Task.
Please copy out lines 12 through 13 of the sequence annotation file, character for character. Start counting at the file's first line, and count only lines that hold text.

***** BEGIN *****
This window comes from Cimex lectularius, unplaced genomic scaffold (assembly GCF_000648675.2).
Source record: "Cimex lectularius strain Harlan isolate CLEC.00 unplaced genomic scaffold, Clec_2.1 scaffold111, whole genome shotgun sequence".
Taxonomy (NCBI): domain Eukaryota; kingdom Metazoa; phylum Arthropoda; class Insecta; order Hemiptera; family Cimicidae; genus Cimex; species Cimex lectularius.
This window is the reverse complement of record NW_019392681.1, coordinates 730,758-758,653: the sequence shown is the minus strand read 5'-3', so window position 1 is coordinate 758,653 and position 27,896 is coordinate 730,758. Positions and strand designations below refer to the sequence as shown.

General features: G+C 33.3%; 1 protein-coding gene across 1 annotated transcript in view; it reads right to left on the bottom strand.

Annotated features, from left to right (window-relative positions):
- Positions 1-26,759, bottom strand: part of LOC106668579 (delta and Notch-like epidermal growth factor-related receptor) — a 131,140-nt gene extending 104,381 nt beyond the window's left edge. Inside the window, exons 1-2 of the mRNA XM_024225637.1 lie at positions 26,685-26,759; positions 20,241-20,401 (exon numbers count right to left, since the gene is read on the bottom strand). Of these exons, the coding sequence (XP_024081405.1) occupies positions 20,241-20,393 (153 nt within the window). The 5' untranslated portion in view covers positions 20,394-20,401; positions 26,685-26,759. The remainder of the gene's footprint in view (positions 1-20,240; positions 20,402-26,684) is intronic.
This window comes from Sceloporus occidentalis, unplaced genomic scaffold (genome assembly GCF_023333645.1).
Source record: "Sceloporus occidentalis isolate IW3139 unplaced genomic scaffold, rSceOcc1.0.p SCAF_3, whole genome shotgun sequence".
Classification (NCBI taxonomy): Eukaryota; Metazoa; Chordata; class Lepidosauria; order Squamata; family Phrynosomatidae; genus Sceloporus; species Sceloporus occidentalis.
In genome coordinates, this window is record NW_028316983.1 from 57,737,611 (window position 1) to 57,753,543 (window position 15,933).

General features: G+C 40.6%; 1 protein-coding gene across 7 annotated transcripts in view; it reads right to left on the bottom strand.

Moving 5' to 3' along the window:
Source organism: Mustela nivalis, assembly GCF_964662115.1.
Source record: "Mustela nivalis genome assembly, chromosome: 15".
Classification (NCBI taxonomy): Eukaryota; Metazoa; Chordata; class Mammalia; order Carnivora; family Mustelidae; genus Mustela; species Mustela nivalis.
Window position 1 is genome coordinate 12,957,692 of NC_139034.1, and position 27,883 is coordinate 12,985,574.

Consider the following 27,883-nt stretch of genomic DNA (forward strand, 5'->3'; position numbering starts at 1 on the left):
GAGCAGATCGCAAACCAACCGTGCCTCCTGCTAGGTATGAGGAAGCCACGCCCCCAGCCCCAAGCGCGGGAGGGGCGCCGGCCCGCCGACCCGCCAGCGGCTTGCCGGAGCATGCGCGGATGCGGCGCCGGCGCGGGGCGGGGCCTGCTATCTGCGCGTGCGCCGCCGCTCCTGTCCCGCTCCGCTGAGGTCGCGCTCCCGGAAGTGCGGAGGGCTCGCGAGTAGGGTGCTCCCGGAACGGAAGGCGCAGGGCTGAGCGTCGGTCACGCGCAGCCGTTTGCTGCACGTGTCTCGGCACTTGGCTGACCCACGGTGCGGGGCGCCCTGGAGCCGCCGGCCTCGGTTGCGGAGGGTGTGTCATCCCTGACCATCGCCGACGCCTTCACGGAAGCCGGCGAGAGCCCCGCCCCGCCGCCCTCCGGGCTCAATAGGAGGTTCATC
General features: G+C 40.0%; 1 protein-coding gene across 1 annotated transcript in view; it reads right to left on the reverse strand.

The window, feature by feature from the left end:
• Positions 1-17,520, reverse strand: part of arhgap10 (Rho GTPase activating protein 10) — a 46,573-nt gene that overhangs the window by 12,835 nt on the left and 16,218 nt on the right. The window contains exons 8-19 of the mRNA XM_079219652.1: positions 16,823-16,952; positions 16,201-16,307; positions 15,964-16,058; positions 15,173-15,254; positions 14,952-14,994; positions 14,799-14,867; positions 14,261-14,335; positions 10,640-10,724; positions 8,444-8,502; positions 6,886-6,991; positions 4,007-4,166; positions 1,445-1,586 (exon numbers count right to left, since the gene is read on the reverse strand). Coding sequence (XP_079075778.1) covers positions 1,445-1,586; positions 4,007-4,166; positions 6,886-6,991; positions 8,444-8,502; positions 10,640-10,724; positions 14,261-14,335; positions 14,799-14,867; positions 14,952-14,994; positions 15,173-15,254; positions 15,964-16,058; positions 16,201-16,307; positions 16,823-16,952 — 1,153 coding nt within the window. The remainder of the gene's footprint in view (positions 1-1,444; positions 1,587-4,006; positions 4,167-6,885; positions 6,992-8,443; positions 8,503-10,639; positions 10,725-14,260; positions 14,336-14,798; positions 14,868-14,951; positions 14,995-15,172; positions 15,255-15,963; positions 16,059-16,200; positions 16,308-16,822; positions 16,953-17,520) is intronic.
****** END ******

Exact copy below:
General features: G+C 40.6%; 1 protein-coding gene across 7 annotated transcripts in view; it reads right to left on the bottom strand.

Moving 5' to 3' along the window: